After the 2017 January contest I learned a lot: I needed a better mast arrangement, a stronger power supply, and a roomier area from which to operate. With those three things I knew I could be much more competitive on the airwaves. Also, my location had been less than ideal.
Finding a better site was the easy part, although it did take some research. From being active with Summits on the Air I had become familiar with the peaks in the area, and had a good idea which ones were road accessible. Some scouting revealed that Thomas Mountain would be a perfect site from which to operate in the contest.
Before the event I made a number of improvements to the station equipment and was able to properly test everything. I was now ready to go out and try it again!
The drive up to the site was easy in the summer weather. No snow this time!
Next up was to get the towers and antennas arranged. Last time I ran into three key problems:
First, the roadside turnout I used was too small to set up correctly. There was not enough room for the guy lines.
Second, in January the coax runs had given me issues. I kept the runs short to minimize losses on transmit (I run only 5 watts), but that did not give me much wiggle room for locating the station. This time I set up the two towers with one at each corner of my shade structure. This gave each a short run to the radio.
Lastly, and most important, in January the antennas had proved too heavy to lift once they were on the end of a long boom. This time I placed the lightest antenna (6 meters) highest, with the next lightest antenna (70 cm long-boom) below it.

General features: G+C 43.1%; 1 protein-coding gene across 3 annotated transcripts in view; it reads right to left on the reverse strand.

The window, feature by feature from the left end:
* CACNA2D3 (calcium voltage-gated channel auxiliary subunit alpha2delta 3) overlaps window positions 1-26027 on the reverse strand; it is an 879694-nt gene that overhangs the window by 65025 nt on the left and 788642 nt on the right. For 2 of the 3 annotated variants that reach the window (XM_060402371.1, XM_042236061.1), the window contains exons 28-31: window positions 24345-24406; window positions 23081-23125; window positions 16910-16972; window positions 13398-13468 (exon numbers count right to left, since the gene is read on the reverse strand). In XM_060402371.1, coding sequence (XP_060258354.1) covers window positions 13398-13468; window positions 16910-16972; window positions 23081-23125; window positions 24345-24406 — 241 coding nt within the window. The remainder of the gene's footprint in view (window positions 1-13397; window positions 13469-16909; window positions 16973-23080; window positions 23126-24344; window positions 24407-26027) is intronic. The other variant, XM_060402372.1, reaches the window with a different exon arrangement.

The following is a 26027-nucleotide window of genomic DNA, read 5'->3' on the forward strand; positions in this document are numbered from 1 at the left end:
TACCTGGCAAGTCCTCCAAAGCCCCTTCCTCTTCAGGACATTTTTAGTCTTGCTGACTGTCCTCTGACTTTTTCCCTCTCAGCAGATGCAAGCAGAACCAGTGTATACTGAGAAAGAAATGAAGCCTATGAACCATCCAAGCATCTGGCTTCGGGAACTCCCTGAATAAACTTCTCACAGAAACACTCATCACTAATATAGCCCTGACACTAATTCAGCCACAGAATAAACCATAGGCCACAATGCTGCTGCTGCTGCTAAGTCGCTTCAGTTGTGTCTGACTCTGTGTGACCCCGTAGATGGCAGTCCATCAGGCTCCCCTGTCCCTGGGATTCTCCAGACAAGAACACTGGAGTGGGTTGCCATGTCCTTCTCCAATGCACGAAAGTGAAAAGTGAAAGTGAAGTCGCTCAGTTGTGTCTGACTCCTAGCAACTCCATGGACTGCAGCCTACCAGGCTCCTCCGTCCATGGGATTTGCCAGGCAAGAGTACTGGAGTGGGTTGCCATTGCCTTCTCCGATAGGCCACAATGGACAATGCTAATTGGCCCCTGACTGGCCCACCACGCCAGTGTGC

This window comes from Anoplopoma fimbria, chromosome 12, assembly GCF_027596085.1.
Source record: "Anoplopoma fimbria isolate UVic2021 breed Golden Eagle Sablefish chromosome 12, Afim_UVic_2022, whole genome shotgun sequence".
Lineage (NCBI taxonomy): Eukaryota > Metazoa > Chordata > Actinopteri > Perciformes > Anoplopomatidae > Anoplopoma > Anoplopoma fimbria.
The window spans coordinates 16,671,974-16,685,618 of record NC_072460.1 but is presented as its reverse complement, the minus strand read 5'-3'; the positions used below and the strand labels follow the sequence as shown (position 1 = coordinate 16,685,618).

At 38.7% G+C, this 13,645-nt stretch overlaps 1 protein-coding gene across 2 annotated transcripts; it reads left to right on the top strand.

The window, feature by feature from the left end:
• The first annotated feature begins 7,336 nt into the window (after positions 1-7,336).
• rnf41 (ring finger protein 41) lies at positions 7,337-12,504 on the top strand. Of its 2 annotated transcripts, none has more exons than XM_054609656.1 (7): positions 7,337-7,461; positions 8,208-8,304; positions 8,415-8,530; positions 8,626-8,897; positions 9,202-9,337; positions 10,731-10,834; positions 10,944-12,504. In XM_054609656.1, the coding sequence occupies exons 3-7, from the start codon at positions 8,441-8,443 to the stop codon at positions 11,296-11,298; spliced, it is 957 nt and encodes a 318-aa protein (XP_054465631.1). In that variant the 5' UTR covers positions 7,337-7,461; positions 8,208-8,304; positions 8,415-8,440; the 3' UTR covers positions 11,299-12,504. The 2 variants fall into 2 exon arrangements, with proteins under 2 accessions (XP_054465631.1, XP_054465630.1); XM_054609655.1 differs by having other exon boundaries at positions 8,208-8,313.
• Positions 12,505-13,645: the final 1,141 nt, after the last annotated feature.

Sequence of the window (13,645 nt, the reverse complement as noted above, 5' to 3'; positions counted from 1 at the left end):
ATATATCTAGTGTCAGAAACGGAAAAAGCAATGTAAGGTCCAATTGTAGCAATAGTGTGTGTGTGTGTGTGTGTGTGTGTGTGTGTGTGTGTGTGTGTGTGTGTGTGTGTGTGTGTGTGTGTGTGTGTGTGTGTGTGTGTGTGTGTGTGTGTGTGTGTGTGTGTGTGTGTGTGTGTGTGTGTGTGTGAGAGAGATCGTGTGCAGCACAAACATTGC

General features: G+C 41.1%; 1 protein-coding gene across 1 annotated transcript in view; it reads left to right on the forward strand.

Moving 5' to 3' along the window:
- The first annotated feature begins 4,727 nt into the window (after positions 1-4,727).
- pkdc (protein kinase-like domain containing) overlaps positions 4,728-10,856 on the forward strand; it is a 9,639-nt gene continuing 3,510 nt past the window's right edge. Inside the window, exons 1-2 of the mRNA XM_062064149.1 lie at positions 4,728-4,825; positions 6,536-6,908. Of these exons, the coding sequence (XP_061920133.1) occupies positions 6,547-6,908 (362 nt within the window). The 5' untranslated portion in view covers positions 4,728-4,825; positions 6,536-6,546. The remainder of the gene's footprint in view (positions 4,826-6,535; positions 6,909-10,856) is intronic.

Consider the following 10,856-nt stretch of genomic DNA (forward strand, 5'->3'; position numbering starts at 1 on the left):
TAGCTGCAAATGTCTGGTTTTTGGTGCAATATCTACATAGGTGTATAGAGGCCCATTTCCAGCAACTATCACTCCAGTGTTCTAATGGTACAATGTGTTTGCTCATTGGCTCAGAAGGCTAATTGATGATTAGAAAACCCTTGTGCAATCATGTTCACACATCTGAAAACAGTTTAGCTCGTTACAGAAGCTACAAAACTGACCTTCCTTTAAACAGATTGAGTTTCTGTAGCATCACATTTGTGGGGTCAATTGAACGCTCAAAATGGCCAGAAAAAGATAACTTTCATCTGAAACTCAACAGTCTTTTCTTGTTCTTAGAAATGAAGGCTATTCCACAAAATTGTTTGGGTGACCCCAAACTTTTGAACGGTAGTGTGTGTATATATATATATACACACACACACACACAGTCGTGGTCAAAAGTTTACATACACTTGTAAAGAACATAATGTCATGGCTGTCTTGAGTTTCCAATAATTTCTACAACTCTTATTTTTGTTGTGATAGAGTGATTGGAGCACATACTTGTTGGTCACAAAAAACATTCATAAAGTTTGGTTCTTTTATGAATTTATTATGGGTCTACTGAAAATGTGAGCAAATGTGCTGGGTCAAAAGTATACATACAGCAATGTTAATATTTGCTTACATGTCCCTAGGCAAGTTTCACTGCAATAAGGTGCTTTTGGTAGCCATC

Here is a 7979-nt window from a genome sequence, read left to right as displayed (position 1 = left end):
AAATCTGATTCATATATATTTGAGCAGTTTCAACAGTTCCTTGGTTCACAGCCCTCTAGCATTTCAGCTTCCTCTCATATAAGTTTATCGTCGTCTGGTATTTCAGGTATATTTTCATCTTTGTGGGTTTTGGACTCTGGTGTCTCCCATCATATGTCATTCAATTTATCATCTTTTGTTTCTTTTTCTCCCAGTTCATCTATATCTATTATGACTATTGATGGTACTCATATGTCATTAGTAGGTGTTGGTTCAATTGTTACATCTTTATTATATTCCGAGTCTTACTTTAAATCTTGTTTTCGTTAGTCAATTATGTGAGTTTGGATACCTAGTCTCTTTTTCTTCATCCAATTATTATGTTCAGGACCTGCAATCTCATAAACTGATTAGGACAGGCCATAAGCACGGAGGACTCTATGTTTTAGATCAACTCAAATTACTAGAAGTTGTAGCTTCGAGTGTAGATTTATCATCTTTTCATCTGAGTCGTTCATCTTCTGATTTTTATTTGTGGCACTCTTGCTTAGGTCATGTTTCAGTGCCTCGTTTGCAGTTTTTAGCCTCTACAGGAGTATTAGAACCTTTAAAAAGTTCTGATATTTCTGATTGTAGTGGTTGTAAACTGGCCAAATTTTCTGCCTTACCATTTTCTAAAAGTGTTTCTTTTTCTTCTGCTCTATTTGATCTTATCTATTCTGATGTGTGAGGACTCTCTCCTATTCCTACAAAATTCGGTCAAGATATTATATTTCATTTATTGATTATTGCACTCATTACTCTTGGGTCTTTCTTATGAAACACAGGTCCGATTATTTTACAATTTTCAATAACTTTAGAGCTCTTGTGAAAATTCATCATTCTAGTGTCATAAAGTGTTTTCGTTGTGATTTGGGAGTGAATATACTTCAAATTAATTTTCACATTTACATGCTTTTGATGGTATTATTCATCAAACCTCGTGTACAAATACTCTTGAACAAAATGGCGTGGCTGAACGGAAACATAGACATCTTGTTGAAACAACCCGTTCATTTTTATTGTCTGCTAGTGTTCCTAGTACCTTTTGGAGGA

The heavier 2 M long-boom antenna would go on its own, shorter mast. That setup was immensely easier to get lifted up into the air. As a side benefit, the bands for which there would be the highest feed line losses (2 M and 70 cm) were also the closest to the station, keeping coax runs short.
The station setup worked perfectly this time. The antennas were stable, I had some flex left in the coax, and the site had amazing views in all directions. It was also a great contest, with lots of activity.
In these contests six meters is the main band of activity. You usually make contact on six meters initially, and then QSY over to other bands depending on what each operator has available. I went with the flow this time and spent most of my efforts on the 6 M band. This gave me a lot better workflow for getting contacts.
The final weakness I ran into in January was the power supply. The cold weather reduced the voltage of the battery, and having to run the laptop’s AC adapter further drained power. This time around I solved both issues.
To ensure I had plenty of power available I switched to a lithium-iron-phosphate battery from Bioenno. These batteries have an improved chemistry which is more energy dense, lighter, and offers consistent voltage even as the battery discharges. I paired the new battery with a solar panel and charge controller that kept the battery topped up all day long.
As for the laptop, I replaced the battery and also came up with a new way of charging it. Instead of relying on the AC adapter as I did back in January, I made a DC cable with power pole connectors. A simple DC-DC buck converted brought the 13 V battery power up to the 19 volts needed for the laptop. This DC-DC conversion was vastly more efficient in the field than using the lossy DC-AC-DC arrangement from January.
For me, the contest was a total success. I operated all day making contacts to everywhere from Mexico to California City to Santa Barbara. Activity began to wind down in the evening, and so at the end of the day I packed up and headed back down the mountain.